A bland adventure fantasy, Alice in Wonderland may be pretty to look at, yet offers nothing more than Tim Burton’s now generic and uninspired brand of filmmaking.
It is a shame, since there was once a time when Tim Burton was known as an innovative filmmaker of original vision and credibility.
Now the once reliable director has become nothing more than a clog in the machine of remakes and redo’s, with his Alice in Wonderland (an adaptation / sequel to the Lewis Carroll novels) the latest interpretation of someone else’s material to be given the Burton makeover (Charlie & the Chocolate Factory, Sweeney Todd, etc).
The film begins 13 years after Alice’s return from Wonderland, convincing herself that her adventure was all a dream.
Approaching womanhood, the eccentric outcast of the aristocrat crowd is doomed to marry a soddy pratt with bad digestion, until she once again falls down the rabbit hole and is thrust into a journey of destiny to topple the tyrannical Red Queen (Helena Bonham Carter) and thrust into power the peaceful and graceful White Queen (Anne Hathaway).
Cast in the iconic role of Alice is photogenic Australian actress Mia Wasikowska, who has made a name for herself as a dramatic actress in TV drama In Treatment and independent films such as That Evening Sun. Yet in such big budget fair, Wasikowska is lost amidst the green screen backdrop and amongst her wacky co-stars, turning in a dour performance void of the wonder and spirit needed to make it work.
It is the supporting cast that keeps this Alice in Wonderland partially interesting. And while Johnny Depp does not disappoint with his schizophrenic, Scot / English interpretation of The Madhatter, it is that other Burton cohort Helena Bonham Carter who steals the show as the prissy and ill tempered Red Queen, whose collection of severed heads is almost as impressive as her vast range of animals posing as furniture (a pig as a foot rest is a high light).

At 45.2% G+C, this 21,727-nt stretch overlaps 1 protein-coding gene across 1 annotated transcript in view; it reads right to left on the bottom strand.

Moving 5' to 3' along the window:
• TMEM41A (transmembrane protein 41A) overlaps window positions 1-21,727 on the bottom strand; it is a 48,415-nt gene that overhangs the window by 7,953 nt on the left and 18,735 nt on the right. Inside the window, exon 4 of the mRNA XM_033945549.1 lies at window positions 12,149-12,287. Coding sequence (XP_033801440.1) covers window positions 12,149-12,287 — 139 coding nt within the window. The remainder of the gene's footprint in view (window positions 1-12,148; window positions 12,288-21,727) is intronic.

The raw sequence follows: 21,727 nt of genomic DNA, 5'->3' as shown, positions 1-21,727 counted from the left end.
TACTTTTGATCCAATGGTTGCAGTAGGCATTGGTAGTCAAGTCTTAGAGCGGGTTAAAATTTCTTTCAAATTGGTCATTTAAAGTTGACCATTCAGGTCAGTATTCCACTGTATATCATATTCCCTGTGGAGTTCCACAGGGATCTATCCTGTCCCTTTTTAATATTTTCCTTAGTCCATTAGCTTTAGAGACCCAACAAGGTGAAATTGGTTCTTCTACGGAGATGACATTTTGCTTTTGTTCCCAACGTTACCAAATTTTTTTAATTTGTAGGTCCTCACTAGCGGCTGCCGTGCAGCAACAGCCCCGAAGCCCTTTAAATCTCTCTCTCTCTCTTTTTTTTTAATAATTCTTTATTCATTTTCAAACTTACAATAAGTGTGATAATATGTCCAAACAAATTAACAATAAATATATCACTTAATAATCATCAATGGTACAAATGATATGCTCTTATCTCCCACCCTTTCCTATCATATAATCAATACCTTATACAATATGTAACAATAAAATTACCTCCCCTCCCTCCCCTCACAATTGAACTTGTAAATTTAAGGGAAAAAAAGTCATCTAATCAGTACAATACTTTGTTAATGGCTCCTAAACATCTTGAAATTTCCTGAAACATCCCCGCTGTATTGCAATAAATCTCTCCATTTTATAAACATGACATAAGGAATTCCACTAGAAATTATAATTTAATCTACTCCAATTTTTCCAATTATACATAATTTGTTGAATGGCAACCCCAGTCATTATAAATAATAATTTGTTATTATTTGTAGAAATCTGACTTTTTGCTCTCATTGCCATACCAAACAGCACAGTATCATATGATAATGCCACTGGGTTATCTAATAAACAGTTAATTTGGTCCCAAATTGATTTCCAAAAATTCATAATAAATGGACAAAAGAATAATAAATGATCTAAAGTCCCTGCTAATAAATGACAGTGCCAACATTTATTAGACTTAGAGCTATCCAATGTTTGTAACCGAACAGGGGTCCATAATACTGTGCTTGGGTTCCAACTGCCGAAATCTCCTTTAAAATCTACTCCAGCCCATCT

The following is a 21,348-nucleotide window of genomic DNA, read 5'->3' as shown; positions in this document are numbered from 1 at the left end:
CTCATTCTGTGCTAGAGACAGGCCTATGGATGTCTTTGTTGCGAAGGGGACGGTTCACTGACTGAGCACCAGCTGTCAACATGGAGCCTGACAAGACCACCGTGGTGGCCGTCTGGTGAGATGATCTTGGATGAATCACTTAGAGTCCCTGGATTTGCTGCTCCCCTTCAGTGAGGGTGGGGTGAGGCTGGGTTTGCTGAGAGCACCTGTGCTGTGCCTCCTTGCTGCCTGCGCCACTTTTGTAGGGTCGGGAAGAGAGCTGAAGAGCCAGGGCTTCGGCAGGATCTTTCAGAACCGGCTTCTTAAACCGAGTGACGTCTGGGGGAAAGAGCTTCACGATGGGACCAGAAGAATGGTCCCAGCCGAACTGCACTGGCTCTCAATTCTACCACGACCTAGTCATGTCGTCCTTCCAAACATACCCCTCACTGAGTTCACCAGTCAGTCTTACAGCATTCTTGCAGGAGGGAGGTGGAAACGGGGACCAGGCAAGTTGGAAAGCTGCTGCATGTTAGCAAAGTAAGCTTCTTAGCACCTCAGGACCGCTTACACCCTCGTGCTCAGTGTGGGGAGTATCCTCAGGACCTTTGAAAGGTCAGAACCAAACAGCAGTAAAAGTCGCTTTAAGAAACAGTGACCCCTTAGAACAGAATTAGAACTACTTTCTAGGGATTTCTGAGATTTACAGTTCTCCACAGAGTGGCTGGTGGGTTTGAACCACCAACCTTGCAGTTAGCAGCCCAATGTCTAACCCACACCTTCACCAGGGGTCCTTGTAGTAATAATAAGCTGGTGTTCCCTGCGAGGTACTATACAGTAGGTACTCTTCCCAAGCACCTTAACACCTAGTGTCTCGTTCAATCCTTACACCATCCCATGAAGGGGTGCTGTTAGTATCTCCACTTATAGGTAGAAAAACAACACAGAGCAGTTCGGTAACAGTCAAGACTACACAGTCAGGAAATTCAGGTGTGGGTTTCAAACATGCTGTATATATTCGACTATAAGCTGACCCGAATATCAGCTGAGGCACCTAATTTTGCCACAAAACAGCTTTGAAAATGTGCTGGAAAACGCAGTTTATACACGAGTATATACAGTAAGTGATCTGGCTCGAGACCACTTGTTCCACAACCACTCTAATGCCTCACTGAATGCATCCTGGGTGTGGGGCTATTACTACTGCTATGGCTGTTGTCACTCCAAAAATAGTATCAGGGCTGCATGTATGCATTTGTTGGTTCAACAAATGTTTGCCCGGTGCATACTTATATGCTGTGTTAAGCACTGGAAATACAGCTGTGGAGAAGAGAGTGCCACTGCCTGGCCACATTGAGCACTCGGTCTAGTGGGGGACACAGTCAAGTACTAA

Yet for all of the hard work the films impressive cast of supporting players put into the film, in the end Alice in Wonderland is a by the numbers Burton production.
Burton knows how to make a good looking fantasy film, just not an exciting or interesting one. As soon as Alice –and indeed we – venture into Burton’s CGI wonderland, it is clear that a lot of money has been invested into the look of this film, with some aspects of this SFX (in particular its character design) simply spectacular, while others are shoddily synthetic and which will show in time.
It is also clear that here is a filmmaker who has reached the limit in what was thought to be an unlimited imagination.
How did one of Hollywood’s great visionaries become so stale? Is it the big budgets and reliance on computer graphics? Is it the dependence on the same cast and crew for every picture? Or, has the lack of original stories in Hollywood forced Burton to look elsewhere for artistic inspiration?
Instead, Burton should look at Terry Gilliam for inspiration. He is a filmmaker of similar vision, yet his struggle to get films made the way he wants them brings with it a sense of passion and hard work on the screen.
With Alice in Wonderland as an example, it seems that the worst thing that could of happened to someone of Burton’s talent and stature – he has become complacent in his approach to film. It is time to shake things up.